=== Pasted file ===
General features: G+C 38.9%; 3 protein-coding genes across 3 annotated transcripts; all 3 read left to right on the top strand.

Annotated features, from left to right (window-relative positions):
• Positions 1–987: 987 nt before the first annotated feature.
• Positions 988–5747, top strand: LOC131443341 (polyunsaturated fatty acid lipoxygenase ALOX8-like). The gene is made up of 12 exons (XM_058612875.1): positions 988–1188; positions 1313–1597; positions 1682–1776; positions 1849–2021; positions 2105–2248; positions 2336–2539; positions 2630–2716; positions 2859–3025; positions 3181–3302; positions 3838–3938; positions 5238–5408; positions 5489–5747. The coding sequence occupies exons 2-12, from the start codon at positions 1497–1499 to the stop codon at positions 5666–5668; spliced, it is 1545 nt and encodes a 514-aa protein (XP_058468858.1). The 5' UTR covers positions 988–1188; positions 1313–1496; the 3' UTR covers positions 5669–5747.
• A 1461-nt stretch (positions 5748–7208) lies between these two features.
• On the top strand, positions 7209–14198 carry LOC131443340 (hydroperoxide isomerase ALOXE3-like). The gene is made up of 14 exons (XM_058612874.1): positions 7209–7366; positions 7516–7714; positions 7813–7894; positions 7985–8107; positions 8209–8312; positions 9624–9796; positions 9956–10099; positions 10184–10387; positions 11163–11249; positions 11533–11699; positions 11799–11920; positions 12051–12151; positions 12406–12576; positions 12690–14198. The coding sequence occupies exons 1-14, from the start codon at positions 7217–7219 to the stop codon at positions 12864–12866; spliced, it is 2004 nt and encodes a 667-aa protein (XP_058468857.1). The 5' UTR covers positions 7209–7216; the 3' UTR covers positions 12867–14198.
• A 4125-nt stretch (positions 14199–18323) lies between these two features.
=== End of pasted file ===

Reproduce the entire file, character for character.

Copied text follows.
General features: G+C 38.9%; 3 protein-coding genes across 3 annotated transcripts; all 3 read left to right on the top strand.

Annotated features, from left to right (window-relative positions):
• Positions 1–987: 987 nt before the first annotated feature.
• Positions 988–5747, top strand: LOC131443341 (polyunsaturated fatty acid lipoxygenase ALOX8-like). The gene is made up of 12 exons (XM_058612875.1): positions 988–1188; positions 1313–1597; positions 1682–1776; positions 1849–2021; positions 2105–2248; positions 2336–2539; positions 2630–2716; positions 2859–3025; positions 3181–3302; positions 3838–3938; positions 5238–5408; positions 5489–5747. The coding sequence occupies exons 2-12, from the start codon at positions 1497–1499 to the stop codon at positions 5666–5668; spliced, it is 1545 nt and encodes a 514-aa protein (XP_058468858.1). The 5' UTR covers positions 988–1188; positions 1313–1496; the 3' UTR covers positions 5669–5747.
• A 1461-nt stretch (positions 5748–7208) lies between these two features.
• On the top strand, positions 7209–14198 carry LOC131443340 (hydroperoxide isomerase ALOXE3-like). The gene is made up of 14 exons (XM_058612874.1): positions 7209–7366; positions 7516–7714; positions 7813–7894; positions 7985–8107; positions 8209–8312; positions 9624–9796; positions 9956–10099; positions 10184–10387; positions 11163–11249; positions 11533–11699; positions 11799–11920; positions 12051–12151; positions 12406–12576; positions 12690–14198. The coding sequence occupies exons 1-14, from the start codon at positions 7217–7219 to the stop codon at positions 12864–12866; spliced, it is 2004 nt and encodes a 667-aa protein (XP_058468857.1). The 5' UTR covers positions 7209–7216; the 3' UTR covers positions 12867–14198.
• A 4125-nt stretch (positions 14199–18323) lies between these two features.